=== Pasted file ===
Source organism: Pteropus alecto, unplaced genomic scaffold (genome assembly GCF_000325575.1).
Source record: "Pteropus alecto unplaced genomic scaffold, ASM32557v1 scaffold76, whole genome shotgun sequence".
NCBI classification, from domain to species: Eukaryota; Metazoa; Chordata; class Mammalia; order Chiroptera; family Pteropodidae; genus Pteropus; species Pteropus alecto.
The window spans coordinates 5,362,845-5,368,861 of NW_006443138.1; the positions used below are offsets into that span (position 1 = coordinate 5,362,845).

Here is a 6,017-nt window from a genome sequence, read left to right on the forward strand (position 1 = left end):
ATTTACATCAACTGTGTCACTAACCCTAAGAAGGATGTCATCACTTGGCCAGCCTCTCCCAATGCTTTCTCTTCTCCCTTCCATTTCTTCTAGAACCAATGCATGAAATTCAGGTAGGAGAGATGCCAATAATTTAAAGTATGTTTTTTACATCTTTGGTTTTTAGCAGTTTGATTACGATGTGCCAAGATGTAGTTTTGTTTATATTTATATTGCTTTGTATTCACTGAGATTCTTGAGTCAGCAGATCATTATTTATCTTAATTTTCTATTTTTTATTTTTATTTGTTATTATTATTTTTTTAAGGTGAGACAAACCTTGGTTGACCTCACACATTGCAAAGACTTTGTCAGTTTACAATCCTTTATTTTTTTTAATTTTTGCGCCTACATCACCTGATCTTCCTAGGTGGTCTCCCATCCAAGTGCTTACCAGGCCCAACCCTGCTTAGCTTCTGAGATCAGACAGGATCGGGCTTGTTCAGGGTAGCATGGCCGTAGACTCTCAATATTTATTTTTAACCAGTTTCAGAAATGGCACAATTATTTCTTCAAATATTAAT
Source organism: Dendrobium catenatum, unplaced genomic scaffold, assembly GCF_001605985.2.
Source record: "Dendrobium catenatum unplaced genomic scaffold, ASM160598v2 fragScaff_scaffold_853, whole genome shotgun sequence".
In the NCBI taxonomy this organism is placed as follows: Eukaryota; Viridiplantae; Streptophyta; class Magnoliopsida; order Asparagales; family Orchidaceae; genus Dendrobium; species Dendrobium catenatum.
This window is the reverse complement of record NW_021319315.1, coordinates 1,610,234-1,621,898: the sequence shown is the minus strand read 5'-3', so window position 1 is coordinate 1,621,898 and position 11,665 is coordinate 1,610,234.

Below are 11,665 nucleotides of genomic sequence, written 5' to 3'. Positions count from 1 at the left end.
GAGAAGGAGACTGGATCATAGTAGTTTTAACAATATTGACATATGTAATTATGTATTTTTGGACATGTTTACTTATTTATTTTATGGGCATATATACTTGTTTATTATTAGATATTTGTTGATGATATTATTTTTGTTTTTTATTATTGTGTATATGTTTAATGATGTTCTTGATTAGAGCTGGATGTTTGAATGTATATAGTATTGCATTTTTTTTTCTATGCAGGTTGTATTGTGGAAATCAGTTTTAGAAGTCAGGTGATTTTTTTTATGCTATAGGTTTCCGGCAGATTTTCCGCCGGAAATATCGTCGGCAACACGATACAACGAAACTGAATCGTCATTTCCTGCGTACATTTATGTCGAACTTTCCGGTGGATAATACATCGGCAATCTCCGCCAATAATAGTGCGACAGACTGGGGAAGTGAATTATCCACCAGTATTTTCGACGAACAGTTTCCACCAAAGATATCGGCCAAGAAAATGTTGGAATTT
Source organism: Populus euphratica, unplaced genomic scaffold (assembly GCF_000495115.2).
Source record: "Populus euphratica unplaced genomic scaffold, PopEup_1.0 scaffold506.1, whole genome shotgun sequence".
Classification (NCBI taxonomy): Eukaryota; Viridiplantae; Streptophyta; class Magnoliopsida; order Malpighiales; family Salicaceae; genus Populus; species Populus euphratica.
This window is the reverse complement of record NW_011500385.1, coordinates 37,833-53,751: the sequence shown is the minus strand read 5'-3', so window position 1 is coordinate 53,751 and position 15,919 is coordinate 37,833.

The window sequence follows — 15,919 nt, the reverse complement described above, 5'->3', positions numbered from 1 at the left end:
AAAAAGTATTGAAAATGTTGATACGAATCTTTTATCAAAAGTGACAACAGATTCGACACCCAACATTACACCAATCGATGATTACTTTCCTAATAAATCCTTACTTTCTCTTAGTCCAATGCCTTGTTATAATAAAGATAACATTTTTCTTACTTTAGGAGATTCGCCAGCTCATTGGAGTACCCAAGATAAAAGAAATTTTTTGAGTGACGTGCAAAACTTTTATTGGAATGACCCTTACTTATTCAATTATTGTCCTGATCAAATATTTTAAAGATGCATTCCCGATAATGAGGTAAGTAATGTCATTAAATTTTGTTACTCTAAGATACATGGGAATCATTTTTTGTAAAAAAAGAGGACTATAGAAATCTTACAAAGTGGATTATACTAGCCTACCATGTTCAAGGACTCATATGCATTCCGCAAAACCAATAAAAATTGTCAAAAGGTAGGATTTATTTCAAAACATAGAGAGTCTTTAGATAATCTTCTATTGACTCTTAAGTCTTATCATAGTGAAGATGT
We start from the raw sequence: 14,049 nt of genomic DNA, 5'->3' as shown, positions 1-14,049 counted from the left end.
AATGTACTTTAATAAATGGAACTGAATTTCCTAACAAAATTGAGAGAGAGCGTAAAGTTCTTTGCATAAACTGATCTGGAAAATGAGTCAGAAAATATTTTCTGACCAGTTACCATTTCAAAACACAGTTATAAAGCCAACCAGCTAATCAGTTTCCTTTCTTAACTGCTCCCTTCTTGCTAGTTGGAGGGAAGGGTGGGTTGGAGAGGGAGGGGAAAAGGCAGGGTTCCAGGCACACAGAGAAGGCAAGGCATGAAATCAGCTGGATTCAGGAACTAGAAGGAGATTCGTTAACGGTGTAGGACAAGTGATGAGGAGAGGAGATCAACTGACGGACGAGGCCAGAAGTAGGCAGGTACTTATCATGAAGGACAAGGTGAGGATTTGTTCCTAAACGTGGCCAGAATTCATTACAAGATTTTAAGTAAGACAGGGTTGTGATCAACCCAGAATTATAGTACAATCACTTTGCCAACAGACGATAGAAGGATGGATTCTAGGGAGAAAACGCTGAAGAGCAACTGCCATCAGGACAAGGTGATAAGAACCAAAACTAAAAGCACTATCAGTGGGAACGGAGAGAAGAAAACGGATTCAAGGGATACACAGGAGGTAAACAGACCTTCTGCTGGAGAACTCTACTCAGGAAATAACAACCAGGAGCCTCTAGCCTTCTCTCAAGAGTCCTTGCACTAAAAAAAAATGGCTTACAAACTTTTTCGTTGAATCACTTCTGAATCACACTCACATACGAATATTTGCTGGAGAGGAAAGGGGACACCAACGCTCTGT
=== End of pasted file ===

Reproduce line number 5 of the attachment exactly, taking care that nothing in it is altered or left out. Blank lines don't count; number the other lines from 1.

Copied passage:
Here is a 6,017-nt window from a genome sequence, read left to right on the forward strand (position 1 = left end):